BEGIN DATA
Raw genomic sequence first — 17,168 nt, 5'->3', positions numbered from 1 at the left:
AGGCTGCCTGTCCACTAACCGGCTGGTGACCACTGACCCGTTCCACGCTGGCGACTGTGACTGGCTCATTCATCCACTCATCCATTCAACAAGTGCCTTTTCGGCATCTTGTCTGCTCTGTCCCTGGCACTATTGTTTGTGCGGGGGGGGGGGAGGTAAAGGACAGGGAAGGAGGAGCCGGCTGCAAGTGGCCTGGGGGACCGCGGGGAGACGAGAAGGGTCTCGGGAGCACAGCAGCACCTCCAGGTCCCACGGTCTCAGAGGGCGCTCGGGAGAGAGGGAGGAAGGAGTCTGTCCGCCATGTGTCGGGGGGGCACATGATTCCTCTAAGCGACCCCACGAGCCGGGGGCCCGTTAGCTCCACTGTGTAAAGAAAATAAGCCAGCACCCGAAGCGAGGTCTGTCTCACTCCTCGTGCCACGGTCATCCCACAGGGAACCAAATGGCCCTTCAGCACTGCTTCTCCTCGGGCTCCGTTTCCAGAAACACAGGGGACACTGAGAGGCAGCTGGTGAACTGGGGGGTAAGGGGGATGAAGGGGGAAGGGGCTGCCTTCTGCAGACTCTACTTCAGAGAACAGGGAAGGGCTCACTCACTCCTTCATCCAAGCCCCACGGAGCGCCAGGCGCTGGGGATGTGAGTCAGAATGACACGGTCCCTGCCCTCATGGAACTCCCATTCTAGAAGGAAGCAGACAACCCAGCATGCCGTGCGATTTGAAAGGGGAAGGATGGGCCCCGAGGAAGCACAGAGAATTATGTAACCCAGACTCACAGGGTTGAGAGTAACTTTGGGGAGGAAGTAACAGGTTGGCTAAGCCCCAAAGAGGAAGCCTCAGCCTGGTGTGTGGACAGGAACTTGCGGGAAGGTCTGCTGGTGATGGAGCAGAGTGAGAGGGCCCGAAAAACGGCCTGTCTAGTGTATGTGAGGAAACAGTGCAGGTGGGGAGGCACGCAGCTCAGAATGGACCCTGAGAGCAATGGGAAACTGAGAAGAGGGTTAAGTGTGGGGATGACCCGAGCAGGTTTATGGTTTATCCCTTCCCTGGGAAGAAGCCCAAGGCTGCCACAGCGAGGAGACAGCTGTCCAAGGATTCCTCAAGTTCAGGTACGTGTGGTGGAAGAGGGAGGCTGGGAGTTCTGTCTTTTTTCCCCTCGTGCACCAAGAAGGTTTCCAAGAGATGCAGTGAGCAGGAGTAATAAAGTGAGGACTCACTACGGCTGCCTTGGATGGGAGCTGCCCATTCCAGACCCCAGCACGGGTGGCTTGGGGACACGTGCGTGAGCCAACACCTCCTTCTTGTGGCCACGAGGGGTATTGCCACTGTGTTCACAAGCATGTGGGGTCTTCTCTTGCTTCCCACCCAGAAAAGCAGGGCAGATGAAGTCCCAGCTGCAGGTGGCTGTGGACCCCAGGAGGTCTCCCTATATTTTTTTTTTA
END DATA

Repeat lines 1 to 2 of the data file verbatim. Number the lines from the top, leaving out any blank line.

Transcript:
Raw genomic sequence first — 17,168 nt, 5'->3', positions numbered from 1 at the left:
AGGCTGCCTGTCCACTAACCGGCTGGTGACCACTGACCCGTTCCACGCTGGCGACTGTGACTGGCTCATTCATCCACTCATCCATTCAACAAGTGCCTTTTCGGCATCTTGTCTGCTCTGTCCCTGGCACTATTGTTTGTGCGGGGGGGGGGGAGGTAAAGGACAGGGAAGGAGGAGCCGGCTGCAAGTGGCCTGGGGGACCGCGGGGAGACGAGAAGGGTCTCGGGAGCACAGCAGCACCTCCAGGTCCCACGGTCTCAGAGGGCGCTCGGGAGAGAGGGAGGAAGGAGTCTGTCCGCCATGTGTCGGGGGGGCACATGATTCCTCTAAGCGACCCCACGAGCCGGGGGCCCGTTAGCTCCACTGTGTAAAGAAAATAAGCCAGCACCCGAAGCGAGGTCTGTCTCACTCCTCGTGCCACGGTCATCCCACAGGGAACCAAATGGCCCTTCAGCACTGCTTCTCCTCGGGCTCCGTTTCCAGAAACACAGGGGACACTGAGAGGCAGCTGGTGAACTGGGGGGTAAGGGGGATGAAGGGGGAAGGGGCTGCCTTCTGCAGACTCTACTTCAGAGAACAGGGAAGGGCTCACTCACTCCTTCATCCAAGCCCCACGGAGCGCCAGGCGCTGGGGATGTGAGTCAGAATGACACGGTCCCTGCCCTCATGGAACTCCCATTCTAGAAGGAAGCAGACAACCCAGCATGCCGTGCGATTTGAAAGGGGAAGGATGGGCCCCGAGGAAGCACAGAGAATTATGTAACCCAGACTCACAGGGTTGAGAGTAACTTTGGGGAGGAAGTAACAGGTTGGCTAAGCCCCAAAGAGGAAGCCTCAGCCTGGTGTGTGGACAGGAACTTGCGGGAAGGTCTGCTGGTGATGGAGCAGAGTGAGAGGGCCCGAAAAACGGCCTGTCTAGTGTATGTGAGGAAACAGTGCAGGTGGGGAGGCACGCAGCTCAGAATGGACCCTGAGAGCAATGGGAAACTGAGAAGAGGGTTAAGTGTGGGGATGACCCGAGCAGGTTTATGGTTTATCCCTTCCCTGGGAAGAAGCCCAAGGCTGCCACAGCGAGGAGACAGCTGTCCAAGGATTCCTCAAGTTCAGGTACGTGTGGTGGAAGAGGGAGGCTGGGAGTTCTGTCTTTTTTCCCCTCGTGCACCAAGAAGGTTTCCAAGAGATGCAGTGAGCAGGAGTAATAAAGTGAGGACTCACTACGGCTGCCTTGGATGGGAGCTGCCCATTCCAGACCCCAGCACGGGTGGCTTGGGGACACGTGCGTGAGCCAACACCTCCTTCTTGTGGCCACGAGGGGTATTGCCACTGTGTTCACAAGCATGTGGGGTCTTCTCTTGCTTCCCACCCAGAAAAGCAGGGCAGATGAAGTCCCAGCTGCAGGTGGCTGTGGACCCCAGGAGGTCTCCCTATATTTTTTTTTTA